Bògòlanfini, also know as mudcloths, are textiles from Mali, made from hand-woven cotton dyed in multiple processes with leaves, branches and river mud.
Traditional mudcloth is made with 100 percent cotton. The cloth is usually a cream colour before it’s dyed.
The mudcloth treatment technique dates back from the 12th century. Narrow strips of hand-woven cotton are dyed in a bath full of tree branches and leaves. The branches and leaves dye the cloth a yellowish hue. The now-yellow cloth is dried in the sun and patterns are painted with a special mud, which had been collected from ponds during the previous seasons and left to ferment.
The mud then turns gray and the excess is washed out. This process of applying and removing mud is repeated several times until the muddy areas become permanently dark. The mud is actually mixed with a tea substance, and set aside for a year before it is put to use on cloth.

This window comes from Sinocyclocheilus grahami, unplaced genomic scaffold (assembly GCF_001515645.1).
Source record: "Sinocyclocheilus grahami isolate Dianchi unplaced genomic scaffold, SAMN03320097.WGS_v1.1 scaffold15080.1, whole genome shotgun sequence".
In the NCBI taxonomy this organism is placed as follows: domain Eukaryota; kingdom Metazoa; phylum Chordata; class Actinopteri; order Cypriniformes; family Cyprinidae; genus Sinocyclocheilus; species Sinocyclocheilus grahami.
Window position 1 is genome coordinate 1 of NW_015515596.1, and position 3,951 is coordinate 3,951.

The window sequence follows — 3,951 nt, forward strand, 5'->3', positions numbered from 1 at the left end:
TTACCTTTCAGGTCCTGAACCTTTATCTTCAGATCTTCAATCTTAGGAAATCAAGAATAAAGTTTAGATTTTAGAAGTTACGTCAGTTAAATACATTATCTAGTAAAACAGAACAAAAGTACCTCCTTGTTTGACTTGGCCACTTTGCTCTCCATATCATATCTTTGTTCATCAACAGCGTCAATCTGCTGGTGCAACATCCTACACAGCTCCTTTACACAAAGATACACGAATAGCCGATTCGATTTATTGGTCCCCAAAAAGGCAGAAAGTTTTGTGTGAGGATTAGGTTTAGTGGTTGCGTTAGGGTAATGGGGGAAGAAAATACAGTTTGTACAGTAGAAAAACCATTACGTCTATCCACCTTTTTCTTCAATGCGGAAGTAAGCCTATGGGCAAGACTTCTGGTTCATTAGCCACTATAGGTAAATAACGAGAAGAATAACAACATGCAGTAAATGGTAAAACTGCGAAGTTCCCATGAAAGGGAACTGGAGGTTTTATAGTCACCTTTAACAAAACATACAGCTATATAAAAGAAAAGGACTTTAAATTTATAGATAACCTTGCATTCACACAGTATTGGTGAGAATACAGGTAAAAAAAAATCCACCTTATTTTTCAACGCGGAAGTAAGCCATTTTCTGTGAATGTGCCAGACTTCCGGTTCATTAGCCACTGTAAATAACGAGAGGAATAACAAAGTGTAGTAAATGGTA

The yellow areas of the cloth are bleached and the cloth is left in the sun longer so the bleach can stay permanently. When the excess bleach is removed, the desired pattern of white on a dark background is left behind.
HOW TO DECORATE WITH MUDCLOTH:
Mudcloth cushions are a fun way to add patterns and texture to a room. We like to mix and match different colours for a playful look, or stay in the monochromatic look for a modern, less eclectic feel.
Mixing and matching mudcloth cushions with other textiles really brings a more "well travelled home" feel.
Photo Acknowledgements: AFK Insider, Design Sponge, House of C, One Affirmation